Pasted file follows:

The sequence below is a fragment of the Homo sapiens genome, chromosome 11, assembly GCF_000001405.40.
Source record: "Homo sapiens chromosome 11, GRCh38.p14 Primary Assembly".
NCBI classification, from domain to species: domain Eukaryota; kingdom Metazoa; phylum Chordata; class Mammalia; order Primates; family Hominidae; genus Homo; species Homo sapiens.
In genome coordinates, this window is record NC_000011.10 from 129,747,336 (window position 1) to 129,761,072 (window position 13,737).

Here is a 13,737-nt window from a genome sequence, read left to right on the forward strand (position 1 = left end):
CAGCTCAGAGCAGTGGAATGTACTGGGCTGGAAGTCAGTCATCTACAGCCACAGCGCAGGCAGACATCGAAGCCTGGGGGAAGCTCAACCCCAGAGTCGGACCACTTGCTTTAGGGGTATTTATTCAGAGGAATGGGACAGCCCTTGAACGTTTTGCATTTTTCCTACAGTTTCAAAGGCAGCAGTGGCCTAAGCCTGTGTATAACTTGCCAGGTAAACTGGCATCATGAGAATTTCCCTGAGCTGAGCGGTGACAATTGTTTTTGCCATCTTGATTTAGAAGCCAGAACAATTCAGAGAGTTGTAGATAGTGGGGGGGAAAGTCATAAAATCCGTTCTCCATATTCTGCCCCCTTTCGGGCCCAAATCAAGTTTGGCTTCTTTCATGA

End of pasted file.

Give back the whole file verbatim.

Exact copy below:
The sequence below is a fragment of the Homo sapiens genome, chromosome 11, assembly GCF_000001405.40.
Source record: "Homo sapiens chromosome 11, GRCh38.p14 Primary Assembly".
NCBI classification, from domain to species: domain Eukaryota; kingdom Metazoa; phylum Chordata; class Mammalia; order Primates; family Hominidae; genus Homo; species Homo sapiens.
In genome coordinates, this window is record NC_000011.10 from 129,747,336 (window position 1) to 129,761,072 (window position 13,737).

Here is a 13,737-nt window from a genome sequence, read left to right on the forward strand (position 1 = left end):
CAGCTCAGAGCAGTGGAATGTACTGGGCTGGAAGTCAGTCATCTACAGCCACAGCGCAGGCAGACATCGAAGCCTGGGGGAAGCTCAACCCCAGAGTCGGACCACTTGCTTTAGGGGTATTTATTCAGAGGAATGGGACAGCCCTTGAACGTTTTGCATTTTTCCTACAGTTTCAAAGGCAGCAGTGGCCTAAGCCTGTGTATAACTTGCCAGGTAAACTGGCATCATGAGAATTTCCCTGAGCTGAGCGGTGACAATTGTTTTTGCCATCTTGATTTAGAAGCCAGAACAATTCAGAGAGTTGTAGATAGTGGGGGGGAAAGTCATAAAATCCGTTCTCCATATTCTGCCCCCTTTCGGGCCCAAATCAAGTTTGGCTTCTTTCATGA